According to the Transportation Security Administration, the threat of explosives in air cargo coming into the United States is significant. TSA requires air carriers to x-ray or screen the cargo by other means before it enters the country.
In 2020, TSA began field testing imaging technology (similar to CT medical imaging) to screen small parcels for explosives. We found TSA didn’t follow key design and evaluation practices during testing. As a result, TSA can’t ensure that the imaging technology meets detection requirements. We recommended TSA perform additional testing or analysis on the technology before TSA approves it for use.
What GAO Found
The Department of Homeland Security’s (DHS) Transportation Security Administration (TSA) and U.S. Customs and Border Protection (CBP) address U.S.-bound air cargo security through separate programs and have taken steps to measure their effectiveness. For example, TSA conducts an inspection program to help ensure that air carriers comply with specific cargo-related security requirements, such as requirements related to cargo acceptance, control and custody, and screening procedures.
Air Cargo Pallet and Air Cargo Loaded onto an Aircraft
From January 2020 through April 2021, TSA conducted a field assessment on the use of a computed tomography (CT)-based explosives detection system to screen air cargo as part of its ongoing process to qualify the system for use by air carriers. This type of system produces images of parcels that are examined by computer for signs of explosives. However, TSA’s assessment did not fully meet three of five key design and evaluation practices. While the assessment identified goals and established metrics, TSA did not incorporate other key practices, such as collecting all necessary data about the system’s ability to detect threats (probability of detection) in the field, consistent with TSA’s standards. Since TSA officials cannot use live explosives in the field to measure the probability of detection, they relied on image quality testing, using a manufacturer’s test kit to compare system performance in the field with earlier tests performed in a laboratory with live explosives.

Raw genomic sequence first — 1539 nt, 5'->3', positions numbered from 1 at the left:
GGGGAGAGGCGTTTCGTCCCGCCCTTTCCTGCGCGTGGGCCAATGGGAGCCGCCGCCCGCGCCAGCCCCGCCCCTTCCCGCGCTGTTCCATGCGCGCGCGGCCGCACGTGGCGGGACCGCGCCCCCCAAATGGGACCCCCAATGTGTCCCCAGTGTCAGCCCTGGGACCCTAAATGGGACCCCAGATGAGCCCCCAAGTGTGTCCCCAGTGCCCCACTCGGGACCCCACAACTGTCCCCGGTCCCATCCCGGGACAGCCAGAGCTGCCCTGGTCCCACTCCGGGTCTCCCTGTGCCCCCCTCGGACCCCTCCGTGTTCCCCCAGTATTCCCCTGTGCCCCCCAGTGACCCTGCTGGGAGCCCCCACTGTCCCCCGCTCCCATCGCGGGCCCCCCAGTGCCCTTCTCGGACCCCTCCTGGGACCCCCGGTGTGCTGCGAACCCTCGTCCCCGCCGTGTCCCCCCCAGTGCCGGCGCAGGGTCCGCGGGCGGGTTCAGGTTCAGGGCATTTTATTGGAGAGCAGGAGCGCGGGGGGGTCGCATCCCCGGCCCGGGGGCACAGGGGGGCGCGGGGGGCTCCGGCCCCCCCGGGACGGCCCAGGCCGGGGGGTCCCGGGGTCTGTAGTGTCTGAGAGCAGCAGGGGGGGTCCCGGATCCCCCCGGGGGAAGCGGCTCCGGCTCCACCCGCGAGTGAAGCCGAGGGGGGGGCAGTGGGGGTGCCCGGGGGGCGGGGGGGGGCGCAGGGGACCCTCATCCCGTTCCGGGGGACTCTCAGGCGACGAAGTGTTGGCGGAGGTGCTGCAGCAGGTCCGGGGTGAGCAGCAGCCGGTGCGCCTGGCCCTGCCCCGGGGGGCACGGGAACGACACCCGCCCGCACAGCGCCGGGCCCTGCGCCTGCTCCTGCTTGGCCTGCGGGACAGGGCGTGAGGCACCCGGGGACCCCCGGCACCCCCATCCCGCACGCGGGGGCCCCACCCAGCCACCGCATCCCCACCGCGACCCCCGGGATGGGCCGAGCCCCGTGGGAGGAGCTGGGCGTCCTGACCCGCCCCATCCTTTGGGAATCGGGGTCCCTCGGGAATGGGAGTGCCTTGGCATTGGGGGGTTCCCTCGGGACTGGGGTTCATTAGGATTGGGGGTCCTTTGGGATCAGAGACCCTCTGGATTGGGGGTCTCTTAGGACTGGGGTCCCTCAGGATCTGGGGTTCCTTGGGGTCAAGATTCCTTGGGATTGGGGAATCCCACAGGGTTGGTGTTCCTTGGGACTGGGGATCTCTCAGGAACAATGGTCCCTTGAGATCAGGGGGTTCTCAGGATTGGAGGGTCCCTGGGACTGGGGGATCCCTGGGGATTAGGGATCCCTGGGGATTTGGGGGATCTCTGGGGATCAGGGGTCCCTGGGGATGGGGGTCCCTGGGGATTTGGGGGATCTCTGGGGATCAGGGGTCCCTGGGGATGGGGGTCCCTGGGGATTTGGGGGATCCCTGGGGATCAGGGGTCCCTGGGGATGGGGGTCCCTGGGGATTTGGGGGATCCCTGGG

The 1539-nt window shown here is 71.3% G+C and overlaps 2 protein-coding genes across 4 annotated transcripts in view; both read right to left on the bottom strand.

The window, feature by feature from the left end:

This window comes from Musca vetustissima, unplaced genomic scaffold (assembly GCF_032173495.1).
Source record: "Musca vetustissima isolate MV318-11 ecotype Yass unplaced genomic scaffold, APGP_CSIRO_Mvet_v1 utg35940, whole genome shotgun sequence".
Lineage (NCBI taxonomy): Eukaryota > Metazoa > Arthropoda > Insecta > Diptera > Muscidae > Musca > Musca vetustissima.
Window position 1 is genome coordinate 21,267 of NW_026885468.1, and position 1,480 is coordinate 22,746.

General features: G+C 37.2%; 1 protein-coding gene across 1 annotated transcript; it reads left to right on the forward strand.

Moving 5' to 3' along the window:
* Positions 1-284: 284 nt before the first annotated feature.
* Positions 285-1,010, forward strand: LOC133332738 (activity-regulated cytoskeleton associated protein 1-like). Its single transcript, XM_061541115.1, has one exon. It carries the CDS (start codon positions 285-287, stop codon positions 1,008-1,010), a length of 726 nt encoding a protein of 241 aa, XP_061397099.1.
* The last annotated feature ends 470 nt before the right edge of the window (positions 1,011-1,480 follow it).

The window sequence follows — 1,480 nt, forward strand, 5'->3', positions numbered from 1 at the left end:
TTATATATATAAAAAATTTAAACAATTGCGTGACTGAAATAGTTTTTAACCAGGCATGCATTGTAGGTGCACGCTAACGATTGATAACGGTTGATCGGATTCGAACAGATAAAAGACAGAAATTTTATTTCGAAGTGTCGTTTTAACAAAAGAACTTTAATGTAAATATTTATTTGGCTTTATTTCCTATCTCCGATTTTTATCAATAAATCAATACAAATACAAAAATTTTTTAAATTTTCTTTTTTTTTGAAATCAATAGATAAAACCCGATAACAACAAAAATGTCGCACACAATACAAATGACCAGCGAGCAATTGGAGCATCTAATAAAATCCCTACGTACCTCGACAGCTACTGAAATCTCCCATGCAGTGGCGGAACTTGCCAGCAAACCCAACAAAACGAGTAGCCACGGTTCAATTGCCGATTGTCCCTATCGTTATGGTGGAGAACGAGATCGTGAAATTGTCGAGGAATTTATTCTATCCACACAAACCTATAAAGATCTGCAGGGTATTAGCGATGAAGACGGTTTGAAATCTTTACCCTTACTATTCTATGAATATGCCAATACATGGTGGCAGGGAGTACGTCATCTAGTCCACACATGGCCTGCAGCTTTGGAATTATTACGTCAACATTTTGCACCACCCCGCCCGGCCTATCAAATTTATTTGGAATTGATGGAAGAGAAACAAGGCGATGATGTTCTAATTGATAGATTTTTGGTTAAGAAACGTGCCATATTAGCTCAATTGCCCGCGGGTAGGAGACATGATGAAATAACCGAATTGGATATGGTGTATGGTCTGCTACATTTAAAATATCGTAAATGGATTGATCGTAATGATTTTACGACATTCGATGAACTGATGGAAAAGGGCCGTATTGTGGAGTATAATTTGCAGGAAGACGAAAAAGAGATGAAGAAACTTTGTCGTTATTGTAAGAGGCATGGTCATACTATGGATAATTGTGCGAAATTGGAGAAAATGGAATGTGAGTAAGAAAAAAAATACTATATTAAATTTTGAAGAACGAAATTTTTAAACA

However, TSA did not validate that the test kit was an acceptable alternative test method for determining the CT system’s probability of detection in the field. TSA did not (1) independently validate that the test kit captures all ways system performance could degrade or (2) collect any of the underlying quantitative data from the test kit. TSA officials told GAO they did not validate the test kit because its performance was certified during laboratory testing at DHS’s Transportation Security Laboratory; however, officials from the Transportation Security Laboratory told GAO they do not certify the performance of test kits. Without a suitable alternative testing approach to determine the probability of detection, TSA will not have all relevant data to assess whether the CT system meets TSA’s detection standard requirements in the field and should be qualified for use by air carriers.
Why GAO Did This Study
According to DHS—which is responsible for ensuring the security of air cargo transported to the United States—the threat from explosives in air cargo remains significant.
The TSA Modernization Act includes a provision for GAO to review DHS’s processes for securing U.S.-bound air cargo and efforts to use CT technology for air cargo screening. This report addresses, among other things, how DHS secures inbound air cargo, and the extent to which TSA’s field assessment of a CT screening system included key practices for design and evaluation.
GAO reviewed TSA and CBP air cargo security procedures and documents and analyzed a random sample of air cargo shipment data from calendar year 2019. GAO also interviewed TSA and CBP headquarters and National Targeting Center officials, and interviewed TSA field and air carrier officials regarding operations with two foreign airports, selected based on TSA risk data and the amount of air cargo transported from these airports to the United States. This is a public version of a sensitive report that GAO issued in May 2021. Information that DHS deemed sensitive was omitted.